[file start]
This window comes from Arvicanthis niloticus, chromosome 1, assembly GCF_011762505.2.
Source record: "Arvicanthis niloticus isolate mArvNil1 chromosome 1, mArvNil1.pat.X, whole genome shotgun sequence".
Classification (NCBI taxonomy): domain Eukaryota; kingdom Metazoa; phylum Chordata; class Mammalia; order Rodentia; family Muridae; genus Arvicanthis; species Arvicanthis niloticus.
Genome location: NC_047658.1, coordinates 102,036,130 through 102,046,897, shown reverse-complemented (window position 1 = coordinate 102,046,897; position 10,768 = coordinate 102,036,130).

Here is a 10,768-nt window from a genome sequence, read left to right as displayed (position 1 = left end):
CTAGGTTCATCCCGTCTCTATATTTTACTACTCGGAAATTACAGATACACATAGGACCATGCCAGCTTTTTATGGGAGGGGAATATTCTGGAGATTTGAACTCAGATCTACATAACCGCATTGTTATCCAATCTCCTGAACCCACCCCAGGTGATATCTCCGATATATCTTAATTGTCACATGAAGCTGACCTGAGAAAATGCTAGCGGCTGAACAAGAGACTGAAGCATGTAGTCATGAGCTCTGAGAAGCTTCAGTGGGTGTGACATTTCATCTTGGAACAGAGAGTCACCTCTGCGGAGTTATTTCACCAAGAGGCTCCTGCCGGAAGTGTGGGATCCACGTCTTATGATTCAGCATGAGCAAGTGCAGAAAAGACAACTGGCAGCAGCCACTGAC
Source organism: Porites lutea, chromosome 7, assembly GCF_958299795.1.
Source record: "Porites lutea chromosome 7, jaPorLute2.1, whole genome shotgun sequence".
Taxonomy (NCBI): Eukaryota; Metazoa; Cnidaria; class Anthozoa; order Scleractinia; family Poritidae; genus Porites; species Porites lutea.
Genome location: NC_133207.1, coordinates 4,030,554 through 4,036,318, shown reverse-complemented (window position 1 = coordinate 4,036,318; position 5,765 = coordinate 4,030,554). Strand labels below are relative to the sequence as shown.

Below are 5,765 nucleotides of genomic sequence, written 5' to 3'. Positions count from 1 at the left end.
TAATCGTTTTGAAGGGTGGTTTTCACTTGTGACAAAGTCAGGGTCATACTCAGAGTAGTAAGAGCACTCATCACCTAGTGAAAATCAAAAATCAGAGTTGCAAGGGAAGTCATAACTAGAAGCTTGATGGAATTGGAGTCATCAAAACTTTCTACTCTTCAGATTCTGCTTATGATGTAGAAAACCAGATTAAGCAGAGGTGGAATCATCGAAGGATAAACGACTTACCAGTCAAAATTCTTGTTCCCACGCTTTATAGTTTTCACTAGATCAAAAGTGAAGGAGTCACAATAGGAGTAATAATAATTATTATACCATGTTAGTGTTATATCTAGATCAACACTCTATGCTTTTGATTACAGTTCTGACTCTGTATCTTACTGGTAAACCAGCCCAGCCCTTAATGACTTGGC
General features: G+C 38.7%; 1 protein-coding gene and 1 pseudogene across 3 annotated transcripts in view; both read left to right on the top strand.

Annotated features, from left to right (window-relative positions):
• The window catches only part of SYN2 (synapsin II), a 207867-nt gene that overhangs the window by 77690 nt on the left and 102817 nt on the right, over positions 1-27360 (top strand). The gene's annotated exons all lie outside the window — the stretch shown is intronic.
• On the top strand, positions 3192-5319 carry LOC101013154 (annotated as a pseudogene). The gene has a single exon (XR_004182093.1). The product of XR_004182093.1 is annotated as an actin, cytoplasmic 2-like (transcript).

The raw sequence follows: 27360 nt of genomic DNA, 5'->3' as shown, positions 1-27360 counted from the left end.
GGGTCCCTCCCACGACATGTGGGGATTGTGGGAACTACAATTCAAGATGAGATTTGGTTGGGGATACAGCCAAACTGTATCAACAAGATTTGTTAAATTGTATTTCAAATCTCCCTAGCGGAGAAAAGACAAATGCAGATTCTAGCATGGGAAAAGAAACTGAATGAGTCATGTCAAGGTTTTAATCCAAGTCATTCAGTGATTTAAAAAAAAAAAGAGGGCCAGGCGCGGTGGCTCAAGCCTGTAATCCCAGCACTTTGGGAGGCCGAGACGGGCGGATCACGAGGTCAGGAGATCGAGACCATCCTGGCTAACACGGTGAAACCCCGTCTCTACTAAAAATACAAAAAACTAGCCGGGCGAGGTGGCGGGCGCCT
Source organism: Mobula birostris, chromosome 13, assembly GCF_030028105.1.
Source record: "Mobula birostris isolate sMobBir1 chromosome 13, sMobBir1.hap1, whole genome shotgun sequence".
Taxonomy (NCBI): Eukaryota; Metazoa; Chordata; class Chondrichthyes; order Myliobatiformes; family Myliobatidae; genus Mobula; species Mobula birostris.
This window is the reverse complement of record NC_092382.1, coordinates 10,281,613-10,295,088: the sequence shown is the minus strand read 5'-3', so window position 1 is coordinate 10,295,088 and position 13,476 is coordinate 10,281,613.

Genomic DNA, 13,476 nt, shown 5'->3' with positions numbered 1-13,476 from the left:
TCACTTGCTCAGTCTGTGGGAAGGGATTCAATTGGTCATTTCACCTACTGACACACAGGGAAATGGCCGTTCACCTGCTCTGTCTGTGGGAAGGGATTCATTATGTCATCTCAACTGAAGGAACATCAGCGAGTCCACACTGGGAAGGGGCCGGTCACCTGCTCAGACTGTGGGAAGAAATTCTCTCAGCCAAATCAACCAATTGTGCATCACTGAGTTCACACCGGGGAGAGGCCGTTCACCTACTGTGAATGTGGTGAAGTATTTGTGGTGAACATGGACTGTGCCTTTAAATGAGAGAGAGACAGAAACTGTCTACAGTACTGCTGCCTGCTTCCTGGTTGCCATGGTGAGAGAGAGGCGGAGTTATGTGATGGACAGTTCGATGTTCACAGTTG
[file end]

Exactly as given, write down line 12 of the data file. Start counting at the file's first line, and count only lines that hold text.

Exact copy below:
TAATCGTTTTGAAGGGTGGTTTTCACTTGTGACAAAGTCAGGGTCATACTCAGAGTAGTAAGAGCACTCATCACCTAGTGAAAATCAAAAATCAGAGTTGCAAGGGAAGTCATAACTAGAAGCTTGATGGAATTGGAGTCATCAAAACTTTCTACTCTTCAGATTCTGCTTATGATGTAGAAAACCAGATTAAGCAGAGGTGGAATCATCGAAGGATAAACGACTTACCAGTCAAAATTCTTGTTCCCACGCTTTATAGTTTTCACTAGATCAAAAGTGAAGGAGTCACAATAGGAGTAATAATAATTATTATACCATGTTAGTGTTATATCTAGATCAACACTCTATGCTTTTGATTACAGTTCTGACTCTGTATCTTACTGGTAAACCAGCCCAGCCCTTAATGACTTGGC